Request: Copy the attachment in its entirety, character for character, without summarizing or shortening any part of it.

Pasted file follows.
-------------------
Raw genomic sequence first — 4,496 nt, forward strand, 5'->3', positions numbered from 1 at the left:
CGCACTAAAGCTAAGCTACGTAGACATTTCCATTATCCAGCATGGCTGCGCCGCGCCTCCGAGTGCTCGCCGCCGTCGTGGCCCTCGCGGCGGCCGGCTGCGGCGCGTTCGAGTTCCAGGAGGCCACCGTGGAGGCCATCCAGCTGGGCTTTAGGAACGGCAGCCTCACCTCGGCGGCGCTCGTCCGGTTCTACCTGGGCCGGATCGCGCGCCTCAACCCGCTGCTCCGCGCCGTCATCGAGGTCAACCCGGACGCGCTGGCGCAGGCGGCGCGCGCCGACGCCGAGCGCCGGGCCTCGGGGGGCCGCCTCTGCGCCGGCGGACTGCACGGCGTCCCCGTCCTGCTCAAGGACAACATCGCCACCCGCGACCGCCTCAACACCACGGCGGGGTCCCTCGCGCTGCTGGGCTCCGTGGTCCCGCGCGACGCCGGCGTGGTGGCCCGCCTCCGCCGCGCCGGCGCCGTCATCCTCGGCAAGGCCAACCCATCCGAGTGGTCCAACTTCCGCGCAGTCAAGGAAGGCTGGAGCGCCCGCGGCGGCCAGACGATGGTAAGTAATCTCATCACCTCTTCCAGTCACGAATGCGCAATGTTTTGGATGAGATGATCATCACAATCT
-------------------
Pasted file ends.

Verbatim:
Raw genomic sequence first — 4,496 nt, forward strand, 5'->3', positions numbered from 1 at the left:
CGCACTAAAGCTAAGCTACGTAGACATTTCCATTATCCAGCATGGCTGCGCCGCGCCTCCGAGTGCTCGCCGCCGTCGTGGCCCTCGCGGCGGCCGGCTGCGGCGCGTTCGAGTTCCAGGAGGCCACCGTGGAGGCCATCCAGCTGGGCTTTAGGAACGGCAGCCTCACCTCGGCGGCGCTCGTCCGGTTCTACCTGGGCCGGATCGCGCGCCTCAACCCGCTGCTCCGCGCCGTCATCGAGGTCAACCCGGACGCGCTGGCGCAGGCGGCGCGCGCCGACGCCGAGCGCCGGGCCTCGGGGGGCCGCCTCTGCGCCGGCGGACTGCACGGCGTCCCCGTCCTGCTCAAGGACAACATCGCCACCCGCGACCGCCTCAACACCACGGCGGGGTCCCTCGCGCTGCTGGGCTCCGTGGTCCCGCGCGACGCCGGCGTGGTGGCCCGCCTCCGCCGCGCCGGCGCCGTCATCCTCGGCAAGGCCAACCCATCCGAGTGGTCCAACTTCCGCGCAGTCAAGGAAGGCTGGAGCGCCCGCGGCGGCCAGACGATGGTAAGTAATCTCATCACCTCTTCCAGTCACGAATGCGCAATGTTTTGGATGAGATGATCATCACAATCT